Spain’s Lost Generation on Hunger Strike (Video)
Under his hoodie, 25 year-old engineer Jorge Arzuaga looks like any young man who is ready to go to a soccer match in Madrid, Spain. Against the backdrop of Puerta del Sol Square, bustling with tourist activity in this cool October evening, Jorge’s mission is not one of temporary entertainment but permanent change.
Jorge declared a hunger strike on October 12, 2013 to go about that change, demanding the resignation of a government which he calls corrupt and illegitimate. Jorge recently finished college with an engineering degree, and promptly joined the ranks of millions of new graduates who are not able to find jobs amid a record-high 56.1% unemployment rate for youths in the country.
The Guardian reports that although the government claims the worst has passed and employment reforms will encourage firms to hire, Spain still has the highest unemployment among adult males in the Eurozone – at 25.3% – than even Greece. The number of young Spaniards belonging to what has become known as the ‘lost generation’ is up 2% since June to 883,000. Only Greece has a higher percentage of young people out of work, at 62.9%.
A banner, in the middle of the circle where Jorge’s supporters and four other hunger strikers sit, reads “Jorge’s reasons: Who am I? A citizen. What do I do? Hunger strike. What for? For you, for me: unemployment, corruption, evictions, social health, education…Which one is yours?”
Again and again, government corruption is mentioned as the main problem and the focus of the protestors. It is almost impossible to keep track of the number of open investigations into financial and political corruption. From nepotism charges to the use of public money for private gain at both the national and regional levels, at least 130 politicians are facing charges of corruption. According to Jorge, the current government also rigged the country’s electoral system to win the last election, thereby making it illegitimate.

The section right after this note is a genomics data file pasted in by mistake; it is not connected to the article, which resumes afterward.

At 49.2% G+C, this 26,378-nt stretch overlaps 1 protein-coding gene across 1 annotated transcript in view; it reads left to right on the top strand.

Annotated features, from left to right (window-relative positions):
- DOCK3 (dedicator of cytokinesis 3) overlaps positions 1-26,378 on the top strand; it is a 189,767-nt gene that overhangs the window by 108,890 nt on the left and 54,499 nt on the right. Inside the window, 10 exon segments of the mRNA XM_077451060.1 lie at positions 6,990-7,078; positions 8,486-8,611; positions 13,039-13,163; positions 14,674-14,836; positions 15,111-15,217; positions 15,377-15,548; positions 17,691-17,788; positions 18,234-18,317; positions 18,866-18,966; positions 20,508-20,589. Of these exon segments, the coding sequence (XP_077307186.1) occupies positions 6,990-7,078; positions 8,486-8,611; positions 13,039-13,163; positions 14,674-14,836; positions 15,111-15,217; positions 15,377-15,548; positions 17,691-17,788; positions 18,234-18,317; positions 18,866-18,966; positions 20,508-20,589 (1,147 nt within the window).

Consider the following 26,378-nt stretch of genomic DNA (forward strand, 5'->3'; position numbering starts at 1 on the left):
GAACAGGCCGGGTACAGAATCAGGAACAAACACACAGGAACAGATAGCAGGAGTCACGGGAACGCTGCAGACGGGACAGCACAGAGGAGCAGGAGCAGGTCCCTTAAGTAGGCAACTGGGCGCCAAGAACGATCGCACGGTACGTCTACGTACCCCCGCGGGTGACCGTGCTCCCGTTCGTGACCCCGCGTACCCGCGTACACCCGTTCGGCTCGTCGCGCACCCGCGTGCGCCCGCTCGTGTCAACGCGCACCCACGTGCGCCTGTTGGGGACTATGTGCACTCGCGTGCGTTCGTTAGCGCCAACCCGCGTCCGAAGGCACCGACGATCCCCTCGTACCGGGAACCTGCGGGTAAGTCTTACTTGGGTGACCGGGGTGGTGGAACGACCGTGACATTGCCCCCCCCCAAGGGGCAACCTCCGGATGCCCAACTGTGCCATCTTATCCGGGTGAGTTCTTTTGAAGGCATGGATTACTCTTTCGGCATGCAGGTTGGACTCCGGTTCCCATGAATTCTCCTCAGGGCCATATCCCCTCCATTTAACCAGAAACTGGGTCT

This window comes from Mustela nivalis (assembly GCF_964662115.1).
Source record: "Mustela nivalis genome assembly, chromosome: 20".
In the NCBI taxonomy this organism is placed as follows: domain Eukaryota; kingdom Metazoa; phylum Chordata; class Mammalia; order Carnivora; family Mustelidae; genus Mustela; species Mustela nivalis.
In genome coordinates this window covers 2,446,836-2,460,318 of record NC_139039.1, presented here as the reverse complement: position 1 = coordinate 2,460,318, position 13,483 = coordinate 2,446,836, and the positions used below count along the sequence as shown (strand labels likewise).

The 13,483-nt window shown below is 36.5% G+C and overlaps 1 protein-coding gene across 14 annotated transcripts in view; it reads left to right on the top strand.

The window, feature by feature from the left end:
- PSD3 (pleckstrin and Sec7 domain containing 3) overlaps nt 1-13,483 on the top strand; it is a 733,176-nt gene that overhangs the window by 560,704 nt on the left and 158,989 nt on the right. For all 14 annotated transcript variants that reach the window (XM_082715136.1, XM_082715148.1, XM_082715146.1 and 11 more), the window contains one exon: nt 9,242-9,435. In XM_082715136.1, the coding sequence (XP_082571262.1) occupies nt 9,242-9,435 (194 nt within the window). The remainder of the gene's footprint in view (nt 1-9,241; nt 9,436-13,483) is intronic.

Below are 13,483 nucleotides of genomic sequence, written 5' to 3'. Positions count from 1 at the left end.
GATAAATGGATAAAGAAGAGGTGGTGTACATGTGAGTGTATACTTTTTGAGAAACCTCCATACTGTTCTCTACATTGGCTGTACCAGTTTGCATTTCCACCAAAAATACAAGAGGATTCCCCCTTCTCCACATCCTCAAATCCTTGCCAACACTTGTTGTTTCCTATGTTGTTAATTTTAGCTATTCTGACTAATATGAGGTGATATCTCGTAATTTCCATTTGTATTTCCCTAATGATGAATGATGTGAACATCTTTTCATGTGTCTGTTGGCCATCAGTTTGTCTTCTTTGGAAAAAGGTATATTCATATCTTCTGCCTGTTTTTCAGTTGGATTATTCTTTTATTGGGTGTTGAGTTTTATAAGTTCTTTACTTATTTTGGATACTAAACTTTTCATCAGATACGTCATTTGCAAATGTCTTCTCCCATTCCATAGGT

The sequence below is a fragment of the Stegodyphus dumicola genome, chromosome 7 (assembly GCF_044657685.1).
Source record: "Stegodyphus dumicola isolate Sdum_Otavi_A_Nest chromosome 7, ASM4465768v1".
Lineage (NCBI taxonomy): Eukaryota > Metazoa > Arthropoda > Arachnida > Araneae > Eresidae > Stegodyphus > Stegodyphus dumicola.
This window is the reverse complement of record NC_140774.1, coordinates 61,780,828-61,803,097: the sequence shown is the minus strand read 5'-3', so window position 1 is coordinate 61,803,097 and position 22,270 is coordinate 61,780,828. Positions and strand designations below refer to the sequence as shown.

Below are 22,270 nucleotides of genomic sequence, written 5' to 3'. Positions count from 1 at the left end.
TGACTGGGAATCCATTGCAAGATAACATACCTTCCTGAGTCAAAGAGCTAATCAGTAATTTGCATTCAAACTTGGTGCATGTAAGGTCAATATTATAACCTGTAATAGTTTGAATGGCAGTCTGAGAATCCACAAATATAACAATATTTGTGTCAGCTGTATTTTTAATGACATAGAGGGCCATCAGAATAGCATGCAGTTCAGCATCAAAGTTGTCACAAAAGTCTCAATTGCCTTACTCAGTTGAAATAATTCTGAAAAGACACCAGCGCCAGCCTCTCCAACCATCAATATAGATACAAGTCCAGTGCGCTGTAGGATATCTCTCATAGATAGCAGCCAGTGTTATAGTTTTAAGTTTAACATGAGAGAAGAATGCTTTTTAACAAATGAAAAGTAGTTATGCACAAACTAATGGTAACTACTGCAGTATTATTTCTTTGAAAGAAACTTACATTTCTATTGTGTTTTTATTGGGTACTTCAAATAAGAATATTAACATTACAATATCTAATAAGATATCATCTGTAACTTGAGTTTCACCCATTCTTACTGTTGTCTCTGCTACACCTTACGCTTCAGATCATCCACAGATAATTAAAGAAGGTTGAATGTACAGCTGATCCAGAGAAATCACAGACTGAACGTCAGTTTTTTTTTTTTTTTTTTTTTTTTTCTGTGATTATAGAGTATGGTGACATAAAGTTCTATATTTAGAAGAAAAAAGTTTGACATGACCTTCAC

Jorge is one of the original Indignados (Indignants Movement) who occupied the Puerto del Sol on May 15, 2011, demanding more democracy, a new electoral law and an end to political corruption. They are also known as the 15-M movement because the protest was launched on the 15th of May, one week before local elections. Over 20,000 people marched that day in Madrid alone, asking for all banks to be nationalized, holding banners with the motto: “We are not goods in the hands of politicians and bankers”, referring to the government bailout of the banks with public money while cutting vital social programs, education, healthcare and other essential public services.
The Indignados are not affiliated with any political party in the country, carefully avoiding ideological agendas, unions and professional politicians. However, there is an emerging party – Partido X – associated with the movement. Spaniards, fed up with the two-party hegemony of their country for the last 30 years, are demanding an end to the cycle of the People’s party (PP) and the Spanish Socialist Workers’ party (PSOE) trading turns in leading the nation. Currently in place Mariano Rajoy government of the People’s Party (PP) which was elected on November 20, 2011, and José Luis Rodríguez Zapatero of PSOE was the predecessor.
On October 8th, Partido X made its first public appearance to announce its formation with a press conference and a presentation in a cultural centre in Madrid and the event was relayed to other cities around Spain. Partido X insists that it does not belong either to the left or the right as spokesperson Simona Levi explained via their slogan in the presentation: “Democracy, full stop which is a group of rules with which we can really control what a politician does, starting with a transparency law, which we don’t have in Spain, and ending with [regular] referenda, which are almost non-existent in Spain.”
Levi added that the party was still in the process of drawing up its program: “In all elections from now on, the voice of the people will be heard. We are working on our policies, listening to our supporters, and then we will find the right people to stand.”
So far, Spain’s government has not made any public statement regarding the 5 hunger strikers and their designated purpose, which is, to demand resignation. Jorge told me that the government sends medical personnel every week to draw blood from him and the other 4 protestors to monitor their health. He also said that their ultimate goal is to not only change the system in Spain but to also bring about change globally to, in his words “live in a better world.” He added “little by little, we are changing our consciousness, and I am very happy about the reaction we are receiving. We know what is happening and we do not have to accept it. It is time to stand up. We are the people and the power belongs to people.”
Photo Credit: Juan Santiso Iglesias : https://www.facebook.com/FotografiayRevolution